I was in Japan on a promotional tour in 2003 when ESP approached me and said to me that they would make me any guitar I liked. That alone is a dream come true. So we discussed ideas and made a prototype for the Random Star model. Since then it’s all I played. Of course we’ve come up with variations of it, made some things better on it thru the years. I’m really proud of it, it’s a really good instrument.
That Blackstar Blackfire 200 is an absolute beast of an amplifier! I’m a huge Blackstar fan myself. What other gear is in your live/studio rig that helps you achieve your ideal tone/sound?
I always bring my Blackstar in the recording sessions, but I try to combine it with other amps and see how that sounds. For example, the rhythm guitars on Ozzy’s “Scream” album are the Series One 200 combined with a JCM 800. On my debut solo album “I Am The Fire” I used a Blackstar HT-100 with a Bogner and on my new solo album “Brand New Revolution” it’s my Blackfire together with an EVH 5150 III 50-watt.
As for live, the Blackfire signature is all I use. Lots of people ask me about effects and distortion pedals, but my main tone comes from my amp.
You have a successful instructional DVD that has been critically acclaimed and is loved by guitar players as well. How did your own learning on guitar progress and what types of practice routine do you have now?
One thing I figured out early on, was that learning guitar needed discipline. I was always serious about it and wanted to be very good at both rhythm & lead guitar, so I was one of those kids that practiced for 8-10 a day or more. So I would divide my time daily between practicing chords, learning a new chord voicing for example, scales, ear training, improvisation, practicing a new lick and develop my picking technique, and so on. It never really ends. I still do all that, maybe not 10 hours a day though, haha! But I still work on what I already know, cause it can always become better, and always search for new things to add to my “bag of licks.”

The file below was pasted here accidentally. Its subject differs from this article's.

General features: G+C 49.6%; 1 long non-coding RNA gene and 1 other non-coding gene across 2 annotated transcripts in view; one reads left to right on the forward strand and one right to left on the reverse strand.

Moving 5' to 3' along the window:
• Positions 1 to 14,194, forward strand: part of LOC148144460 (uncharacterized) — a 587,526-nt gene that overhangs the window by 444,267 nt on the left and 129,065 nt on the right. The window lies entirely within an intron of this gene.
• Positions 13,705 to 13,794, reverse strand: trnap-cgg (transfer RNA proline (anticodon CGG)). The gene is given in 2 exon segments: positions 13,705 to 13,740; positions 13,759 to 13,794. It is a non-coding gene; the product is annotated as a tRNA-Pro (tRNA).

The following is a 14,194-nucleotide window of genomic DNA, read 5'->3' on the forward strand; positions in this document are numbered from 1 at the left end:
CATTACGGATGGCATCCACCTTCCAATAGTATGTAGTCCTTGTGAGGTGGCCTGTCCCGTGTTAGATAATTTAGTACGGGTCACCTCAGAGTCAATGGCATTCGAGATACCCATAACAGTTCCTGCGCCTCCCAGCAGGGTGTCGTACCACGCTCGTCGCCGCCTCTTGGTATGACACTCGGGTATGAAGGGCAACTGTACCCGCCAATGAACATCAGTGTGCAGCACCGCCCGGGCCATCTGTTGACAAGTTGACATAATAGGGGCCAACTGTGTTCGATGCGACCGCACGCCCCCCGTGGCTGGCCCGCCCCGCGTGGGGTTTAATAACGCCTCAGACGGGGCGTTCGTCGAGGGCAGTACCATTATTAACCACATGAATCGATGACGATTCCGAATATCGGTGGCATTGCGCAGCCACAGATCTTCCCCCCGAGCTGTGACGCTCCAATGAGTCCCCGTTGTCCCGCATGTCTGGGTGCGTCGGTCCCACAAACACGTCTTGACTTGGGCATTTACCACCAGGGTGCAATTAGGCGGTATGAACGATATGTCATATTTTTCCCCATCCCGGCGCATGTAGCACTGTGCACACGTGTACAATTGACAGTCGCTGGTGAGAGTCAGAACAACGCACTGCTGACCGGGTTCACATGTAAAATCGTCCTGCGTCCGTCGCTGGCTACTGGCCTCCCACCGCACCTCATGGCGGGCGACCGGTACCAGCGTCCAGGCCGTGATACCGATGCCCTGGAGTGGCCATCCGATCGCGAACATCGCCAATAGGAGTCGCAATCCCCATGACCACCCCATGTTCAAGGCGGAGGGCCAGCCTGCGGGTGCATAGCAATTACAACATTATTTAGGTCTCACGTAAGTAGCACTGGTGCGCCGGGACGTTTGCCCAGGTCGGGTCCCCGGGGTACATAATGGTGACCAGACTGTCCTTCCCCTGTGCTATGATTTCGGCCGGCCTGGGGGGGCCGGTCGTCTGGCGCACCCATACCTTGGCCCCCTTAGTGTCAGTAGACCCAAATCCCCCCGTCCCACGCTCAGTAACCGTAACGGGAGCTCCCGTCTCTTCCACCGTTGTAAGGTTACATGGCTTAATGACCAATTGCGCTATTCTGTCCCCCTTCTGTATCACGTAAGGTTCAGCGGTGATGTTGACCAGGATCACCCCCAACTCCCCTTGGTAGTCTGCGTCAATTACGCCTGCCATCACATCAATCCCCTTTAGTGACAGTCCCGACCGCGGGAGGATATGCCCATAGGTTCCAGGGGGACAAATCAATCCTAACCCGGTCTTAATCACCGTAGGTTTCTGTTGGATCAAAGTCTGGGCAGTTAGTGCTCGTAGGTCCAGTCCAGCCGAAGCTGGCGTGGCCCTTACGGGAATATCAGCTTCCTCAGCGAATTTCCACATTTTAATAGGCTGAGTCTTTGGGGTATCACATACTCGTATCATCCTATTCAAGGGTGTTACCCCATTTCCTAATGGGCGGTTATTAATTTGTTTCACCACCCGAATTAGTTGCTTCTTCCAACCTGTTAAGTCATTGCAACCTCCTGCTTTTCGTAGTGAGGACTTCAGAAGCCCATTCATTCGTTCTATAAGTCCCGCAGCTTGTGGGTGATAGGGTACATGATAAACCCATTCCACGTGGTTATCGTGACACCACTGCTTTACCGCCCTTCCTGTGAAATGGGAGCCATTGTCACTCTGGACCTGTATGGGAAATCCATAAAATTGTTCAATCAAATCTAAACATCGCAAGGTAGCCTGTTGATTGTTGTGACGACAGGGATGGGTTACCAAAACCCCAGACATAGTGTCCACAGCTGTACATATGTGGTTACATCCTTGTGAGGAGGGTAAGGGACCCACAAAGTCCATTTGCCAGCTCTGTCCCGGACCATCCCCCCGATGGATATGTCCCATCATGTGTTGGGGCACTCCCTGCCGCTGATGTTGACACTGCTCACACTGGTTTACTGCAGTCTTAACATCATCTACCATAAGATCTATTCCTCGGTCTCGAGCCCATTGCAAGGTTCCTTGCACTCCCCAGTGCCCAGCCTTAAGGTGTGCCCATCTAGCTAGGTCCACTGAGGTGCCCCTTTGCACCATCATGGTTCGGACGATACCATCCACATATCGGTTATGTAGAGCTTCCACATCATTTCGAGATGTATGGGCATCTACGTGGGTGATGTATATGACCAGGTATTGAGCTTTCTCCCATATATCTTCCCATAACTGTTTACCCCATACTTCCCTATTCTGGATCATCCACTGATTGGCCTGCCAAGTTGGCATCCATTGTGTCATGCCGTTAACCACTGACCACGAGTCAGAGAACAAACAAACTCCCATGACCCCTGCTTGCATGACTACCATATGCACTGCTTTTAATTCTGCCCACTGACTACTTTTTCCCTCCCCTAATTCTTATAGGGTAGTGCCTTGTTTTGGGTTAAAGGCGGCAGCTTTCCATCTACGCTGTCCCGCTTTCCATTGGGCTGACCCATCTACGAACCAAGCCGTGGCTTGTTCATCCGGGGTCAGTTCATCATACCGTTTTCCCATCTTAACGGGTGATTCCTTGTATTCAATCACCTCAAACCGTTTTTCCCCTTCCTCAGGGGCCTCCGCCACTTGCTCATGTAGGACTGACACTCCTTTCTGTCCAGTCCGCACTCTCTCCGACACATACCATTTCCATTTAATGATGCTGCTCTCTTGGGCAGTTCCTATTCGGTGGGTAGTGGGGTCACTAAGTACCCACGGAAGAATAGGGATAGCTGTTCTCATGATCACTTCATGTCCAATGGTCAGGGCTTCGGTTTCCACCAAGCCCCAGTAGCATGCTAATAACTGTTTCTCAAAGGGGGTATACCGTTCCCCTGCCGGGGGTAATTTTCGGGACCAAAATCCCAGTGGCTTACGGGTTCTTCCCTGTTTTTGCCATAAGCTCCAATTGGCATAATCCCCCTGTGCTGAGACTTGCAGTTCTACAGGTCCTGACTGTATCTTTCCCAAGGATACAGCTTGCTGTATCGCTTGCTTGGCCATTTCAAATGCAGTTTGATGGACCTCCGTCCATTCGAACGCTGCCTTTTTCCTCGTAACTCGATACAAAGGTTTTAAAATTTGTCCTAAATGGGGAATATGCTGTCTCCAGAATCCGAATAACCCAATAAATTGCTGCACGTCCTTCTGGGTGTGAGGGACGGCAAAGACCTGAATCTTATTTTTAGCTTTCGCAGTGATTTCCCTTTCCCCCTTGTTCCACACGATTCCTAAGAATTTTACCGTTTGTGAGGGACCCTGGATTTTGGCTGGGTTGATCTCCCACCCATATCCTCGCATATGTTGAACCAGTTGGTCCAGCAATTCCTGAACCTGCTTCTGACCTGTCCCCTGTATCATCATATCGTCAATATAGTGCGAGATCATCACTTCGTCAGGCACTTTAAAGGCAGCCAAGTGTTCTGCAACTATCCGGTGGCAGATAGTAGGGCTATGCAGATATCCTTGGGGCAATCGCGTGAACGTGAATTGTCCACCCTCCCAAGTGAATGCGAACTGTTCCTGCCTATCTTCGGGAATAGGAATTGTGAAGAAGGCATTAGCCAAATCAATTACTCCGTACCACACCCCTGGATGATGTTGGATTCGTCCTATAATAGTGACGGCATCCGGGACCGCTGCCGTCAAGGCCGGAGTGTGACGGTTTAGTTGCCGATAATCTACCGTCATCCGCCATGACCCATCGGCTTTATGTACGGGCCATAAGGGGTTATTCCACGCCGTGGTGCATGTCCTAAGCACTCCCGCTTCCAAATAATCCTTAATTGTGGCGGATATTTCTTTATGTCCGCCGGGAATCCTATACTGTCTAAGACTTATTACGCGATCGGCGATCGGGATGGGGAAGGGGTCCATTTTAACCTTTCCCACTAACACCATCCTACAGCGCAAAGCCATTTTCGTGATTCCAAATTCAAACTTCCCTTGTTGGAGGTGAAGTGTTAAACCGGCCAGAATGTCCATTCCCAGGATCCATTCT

You’ve been Ozzy Osbourne’s guitarist, been the guitar player in Firewind, played in countless other bands and done sessions for some pretty influential names, but you also have your own solo work. How do you balance all of that and is there some advice you can give musicians about how to do the same?
Well, the solo thing is something that came out of necessity, after being bummed out of all the line-up changes that Firewind went thru the last eight years. I didn’t think that going solo could be a new career for me, so I’m enjoying that a lot right now. Ozzy is busy with Black Sabbath the past three years, so we play a few shows a year maybe and that’s it. Although when we start again, it’ll be a full on commitment. So for the time being, I’m doing my own projects and I’d say between Firewind and solo band, I got a pretty full plate, which is awesome.
My advice to young musicians would be to do what makes you happy. Everyone has a different path in music. What worked out for me, doesn’t mean will work out for you too. Follow your gut feeling, work hard, practice and be nice to everyone, that helps a lot!
If you could collaborate with any artist, alive or dead, who would it be and why?
I’ve been on Ozzy’s side for almost seven years now, I really couldn’t have imagined anything bigger and more awesome than that. With that said, it would have been cool to jam with Jim Morrison just to see what kind of crazy stuff he would have pulled!